(a)in a youth court or family proceedings court,

(b)at meetings of a committee or other body of justices of the peace which has its own chairman, or

(c)at sittings when a District Judge (Magistrates' Courts) is engaged as such in administering justice.

(6)Rules may make provision for the purposes of subsections (3) and (4) and may in particular make provision—

(a)as to training courses to be completed by lay justices before they may preside in court,

(b)as to—

(i)the approval of lay justices, in accordance with the rules, before they may preside in court,

(ii)the lay justices who may be so approved, and

(iii)the courts to which the approval relates, and

(c)as to circumstances in which a lay justice may preside in court even though requirements imposed under paragraph (a) or (b) are not met in relation to him.

(7)Rules may also make provision—

(a)specifying the maximum number of lay justices who may sit to deal with a case as a magistrates' court, and

(b)as to the arrangements to be made for securing the presence on the bench of enough, but not more than enough, lay justices.

Supplementary provisions about the bench

19Training, development and appraisal of lay justices

(1)Rules may (in addition to making provision under sections 10(4) and 18(6)) make provision for, or in connection with, the training, development and appraisal of lay justices.

(2)Such rules may make provision for committees, constituted in accordance with the rules, to have such functions as may be specified in the rules, including, in particular—

(a)providing advice and support to lay justices in connection with their functions as lay justices;

(b)identifying the training needs of lay justices;

(c)appraising lay justices and reporting on the results of appraisals;

(d)giving or withholding approval for the purposes of section 18;

(e)advising the Lord Chancellor in relation to authorisations of lay justices as members of family proceedings courts or youth courts;

(f)granting or revoking such authorisations on behalf of the Lord Chancellor.

(3)The Lord Chancellor must ensure that appropriate training and training materials are provided for lay justices with a view to enabling them to comply with requirements as to training imposed by rules under section 10 or 18 or this section.

20Rules

(1)In sections 10, 17, 18 and 19 “rules” means rules made by the Lord Chancellor.

(2)Before making any rules for the purposes of section 10, 17, 18 or 19 the Lord Chancellor must consult—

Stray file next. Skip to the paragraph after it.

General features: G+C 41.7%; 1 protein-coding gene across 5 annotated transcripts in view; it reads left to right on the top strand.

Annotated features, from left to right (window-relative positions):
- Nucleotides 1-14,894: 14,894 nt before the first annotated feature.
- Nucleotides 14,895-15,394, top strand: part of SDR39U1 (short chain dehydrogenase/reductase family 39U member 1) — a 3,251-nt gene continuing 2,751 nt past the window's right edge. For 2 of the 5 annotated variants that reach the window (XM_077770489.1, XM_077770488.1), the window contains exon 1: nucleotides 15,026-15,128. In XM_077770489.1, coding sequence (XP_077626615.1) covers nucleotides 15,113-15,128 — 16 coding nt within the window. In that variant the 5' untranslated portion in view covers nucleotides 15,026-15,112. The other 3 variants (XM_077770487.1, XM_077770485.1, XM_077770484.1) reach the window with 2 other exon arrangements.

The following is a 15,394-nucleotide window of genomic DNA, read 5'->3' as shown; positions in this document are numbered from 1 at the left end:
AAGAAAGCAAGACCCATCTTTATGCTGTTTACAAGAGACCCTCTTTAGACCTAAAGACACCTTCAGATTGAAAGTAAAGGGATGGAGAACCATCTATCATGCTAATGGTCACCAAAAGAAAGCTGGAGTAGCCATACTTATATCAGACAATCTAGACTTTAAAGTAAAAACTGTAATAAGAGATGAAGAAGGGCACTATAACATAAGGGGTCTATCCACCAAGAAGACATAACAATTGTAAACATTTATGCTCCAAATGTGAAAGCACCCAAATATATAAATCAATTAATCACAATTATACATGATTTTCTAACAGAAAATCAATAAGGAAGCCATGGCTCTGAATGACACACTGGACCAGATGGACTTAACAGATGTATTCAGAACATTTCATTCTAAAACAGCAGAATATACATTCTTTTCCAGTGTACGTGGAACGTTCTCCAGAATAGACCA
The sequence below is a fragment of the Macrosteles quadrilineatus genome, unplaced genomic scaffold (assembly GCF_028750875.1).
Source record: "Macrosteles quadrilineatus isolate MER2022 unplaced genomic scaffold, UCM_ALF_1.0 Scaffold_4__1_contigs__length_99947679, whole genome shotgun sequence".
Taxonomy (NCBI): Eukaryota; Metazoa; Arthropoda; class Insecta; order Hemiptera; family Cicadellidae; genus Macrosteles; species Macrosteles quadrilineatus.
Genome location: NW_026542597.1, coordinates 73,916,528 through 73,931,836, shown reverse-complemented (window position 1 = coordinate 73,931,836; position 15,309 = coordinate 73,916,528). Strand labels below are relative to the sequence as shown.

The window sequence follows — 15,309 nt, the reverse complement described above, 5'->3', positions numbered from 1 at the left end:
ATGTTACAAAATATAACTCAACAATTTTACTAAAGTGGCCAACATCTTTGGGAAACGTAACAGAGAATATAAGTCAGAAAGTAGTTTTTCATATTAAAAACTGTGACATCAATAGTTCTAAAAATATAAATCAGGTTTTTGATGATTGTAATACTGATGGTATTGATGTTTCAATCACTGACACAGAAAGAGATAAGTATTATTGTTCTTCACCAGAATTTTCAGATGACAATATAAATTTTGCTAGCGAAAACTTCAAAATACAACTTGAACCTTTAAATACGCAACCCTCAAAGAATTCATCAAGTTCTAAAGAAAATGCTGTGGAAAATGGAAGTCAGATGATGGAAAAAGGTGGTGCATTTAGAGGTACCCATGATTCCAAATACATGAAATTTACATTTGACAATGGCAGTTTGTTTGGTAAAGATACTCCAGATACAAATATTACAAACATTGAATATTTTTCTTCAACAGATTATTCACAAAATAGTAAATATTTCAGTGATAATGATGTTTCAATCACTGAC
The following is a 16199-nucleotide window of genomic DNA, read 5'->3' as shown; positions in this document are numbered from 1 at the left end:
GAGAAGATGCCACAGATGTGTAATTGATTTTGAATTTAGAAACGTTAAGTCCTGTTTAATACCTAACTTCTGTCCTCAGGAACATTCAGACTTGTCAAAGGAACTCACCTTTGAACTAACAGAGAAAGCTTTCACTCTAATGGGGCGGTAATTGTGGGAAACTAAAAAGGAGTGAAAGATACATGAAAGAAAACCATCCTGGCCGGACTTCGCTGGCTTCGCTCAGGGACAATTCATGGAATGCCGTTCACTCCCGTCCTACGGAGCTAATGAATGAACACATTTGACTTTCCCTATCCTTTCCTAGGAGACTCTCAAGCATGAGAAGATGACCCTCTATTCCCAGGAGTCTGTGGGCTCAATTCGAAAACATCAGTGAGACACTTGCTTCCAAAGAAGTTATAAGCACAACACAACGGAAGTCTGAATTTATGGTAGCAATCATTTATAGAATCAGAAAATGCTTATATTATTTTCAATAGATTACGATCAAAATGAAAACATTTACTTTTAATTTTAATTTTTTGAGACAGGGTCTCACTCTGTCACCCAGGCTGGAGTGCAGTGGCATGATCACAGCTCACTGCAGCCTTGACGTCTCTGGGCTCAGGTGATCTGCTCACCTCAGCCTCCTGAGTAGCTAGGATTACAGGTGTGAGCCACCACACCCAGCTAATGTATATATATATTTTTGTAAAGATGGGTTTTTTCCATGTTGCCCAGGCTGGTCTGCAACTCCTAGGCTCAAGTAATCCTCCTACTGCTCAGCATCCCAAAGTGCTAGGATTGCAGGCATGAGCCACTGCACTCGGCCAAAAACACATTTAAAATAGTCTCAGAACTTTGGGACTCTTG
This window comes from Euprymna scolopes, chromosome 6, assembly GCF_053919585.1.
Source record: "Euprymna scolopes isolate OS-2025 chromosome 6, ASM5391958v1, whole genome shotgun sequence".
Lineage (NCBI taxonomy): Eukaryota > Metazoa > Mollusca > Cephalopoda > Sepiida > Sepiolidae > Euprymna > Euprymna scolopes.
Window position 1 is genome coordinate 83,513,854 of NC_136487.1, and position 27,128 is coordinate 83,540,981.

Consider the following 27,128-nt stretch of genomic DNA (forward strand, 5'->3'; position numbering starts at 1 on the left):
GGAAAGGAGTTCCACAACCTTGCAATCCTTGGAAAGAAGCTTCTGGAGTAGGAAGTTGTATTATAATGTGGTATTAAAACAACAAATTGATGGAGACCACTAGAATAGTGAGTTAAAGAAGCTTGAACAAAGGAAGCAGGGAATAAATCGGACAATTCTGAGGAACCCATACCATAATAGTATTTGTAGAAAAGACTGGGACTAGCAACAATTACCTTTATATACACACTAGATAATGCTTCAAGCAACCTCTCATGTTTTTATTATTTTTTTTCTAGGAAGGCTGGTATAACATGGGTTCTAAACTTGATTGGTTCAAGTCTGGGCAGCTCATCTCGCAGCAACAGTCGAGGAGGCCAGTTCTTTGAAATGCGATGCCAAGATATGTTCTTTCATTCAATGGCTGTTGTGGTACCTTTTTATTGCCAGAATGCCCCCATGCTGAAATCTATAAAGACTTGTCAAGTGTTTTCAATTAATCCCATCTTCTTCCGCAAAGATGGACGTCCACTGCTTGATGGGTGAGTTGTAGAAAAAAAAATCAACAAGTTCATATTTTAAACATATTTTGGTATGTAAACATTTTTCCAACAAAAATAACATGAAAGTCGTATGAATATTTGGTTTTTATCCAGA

(a)the Criminal Procedure Rule Committee,

(b)the Family Procedure Rule Committee, and

(c)the Magistrates' Courts Rule Committee.

21Duty to consult lay justices on matters affecting them etc.

The Lord Chancellor must take all reasonable and practicable steps—

(a)for ensuring that lay justices acting in a local justice area are kept informed of matters affecting them in the performance of their duties, and

(b)for ascertaining their views on such matters.

District Judges (Magistrates' Courts)

22Appointment etc.

(1)Her Majesty may, on the recommendation of the Lord Chancellor, appoint a person who has a 7 year general qualification to be a District Judge (Magistrates' Courts).

(2)A District Judge (Magistrates' Courts) must, before acting as such, take the oath of allegiance and judicial oath in accordance with the Promissory Oaths Act 1868 (c. 72) and the Promissory Oaths Act 1871 (c. 48).

(3)The Lord Chancellor may pay to a District Judge (Magistrates' Courts) such allowances as he may determine.

(4)Any such allowances are in addition to the salary charged on and paid out of the Consolidated Fund under section 9 of the Administration of Justice Act 1973 (c. 15).

(5)The Lord Chancellor may remove a District Judge (Magistrates' Courts) from office on the ground of incapacity or misbehaviour.

23Senior District Judge (Chief Magistrate)

The Lord Chancellor—

(a)may designate one of the District Judges (Magistrates' Courts) to be Senior District Judge (Chief Magistrate), and

(b)if he does so, may designate another of them to be the deputy of the Senior District Judge (Chief Magistrate).

24Deputy District Judges (Magistrates' Courts)

(1)The Lord Chancellor may appoint a person who has a 7 year general qualification to be a Deputy District Judge (Magistrates' Courts) for such period as the Lord Chancellor considers appropriate (but subject to subsection (4)).

(2)A Deputy District Judge (Magistrates' Courts) must, before acting as such, take the oath of allegiance and judicial oath in accordance with the Promissory Oaths Act 1868 and the Promissory Oaths Act 1871.

(3)The Lord Chancellor may pay to a Deputy District Judge (Magistrates' Courts) such remuneration and allowances as he may determine.

(4)The Lord Chancellor may remove a Deputy District Judge (Magistrates' Courts) from office on the ground of incapacity or misbehaviour.

(5)During the period of his appointment, a Deputy District Judge (Magistrates' Courts)—

(a)is to act as a District Judge (Magistrates' Courts), and

(b)is to be treated for all purposes (apart from appointment, tenure, remuneration, allowances and pensions) as if he were a District Judge (Magistrates' Courts).